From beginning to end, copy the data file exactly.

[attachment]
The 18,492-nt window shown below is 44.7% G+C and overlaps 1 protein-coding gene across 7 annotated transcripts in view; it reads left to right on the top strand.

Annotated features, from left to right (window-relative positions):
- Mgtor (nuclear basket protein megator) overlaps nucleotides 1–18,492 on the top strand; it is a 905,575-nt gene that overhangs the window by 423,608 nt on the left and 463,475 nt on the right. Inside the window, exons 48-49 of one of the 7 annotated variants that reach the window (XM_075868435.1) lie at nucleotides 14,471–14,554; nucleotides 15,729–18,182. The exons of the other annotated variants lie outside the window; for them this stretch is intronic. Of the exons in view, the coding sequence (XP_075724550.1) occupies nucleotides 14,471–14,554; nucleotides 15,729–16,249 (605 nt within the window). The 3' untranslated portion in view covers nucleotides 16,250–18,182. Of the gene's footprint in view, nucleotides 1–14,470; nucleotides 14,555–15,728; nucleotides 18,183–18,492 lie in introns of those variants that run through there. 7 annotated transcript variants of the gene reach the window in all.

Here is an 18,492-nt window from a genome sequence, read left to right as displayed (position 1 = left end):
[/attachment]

The 18,492-nt window shown below is 44.7% G+C and overlaps 1 protein-coding gene across 7 annotated transcripts in view; it reads left to right on the top strand.

Annotated features, from left to right (window-relative positions):
- Mgtor (nuclear basket protein megator) overlaps nucleotides 1–18,492 on the top strand; it is a 905,575-nt gene that overhangs the window by 423,608 nt on the left and 463,475 nt on the right. Inside the window, exons 48-49 of one of the 7 annotated variants that reach the window (XM_075868435.1) lie at nucleotides 14,471–14,554; nucleotides 15,729–18,182. The exons of the other annotated variants lie outside the window; for them this stretch is intronic. Of the exons in view, the coding sequence (XP_075724550.1) occupies nucleotides 14,471–14,554; nucleotides 15,729–16,249 (605 nt within the window). The 3' untranslated portion in view covers nucleotides 16,250–18,182. Of the gene's footprint in view, nucleotides 1–14,470; nucleotides 14,555–15,728; nucleotides 18,183–18,492 lie in introns of those variants that run through there. 7 annotated transcript variants of the gene reach the window in all.

Here is an 18,492-nt window from a genome sequence, read left to right as displayed (position 1 = left end):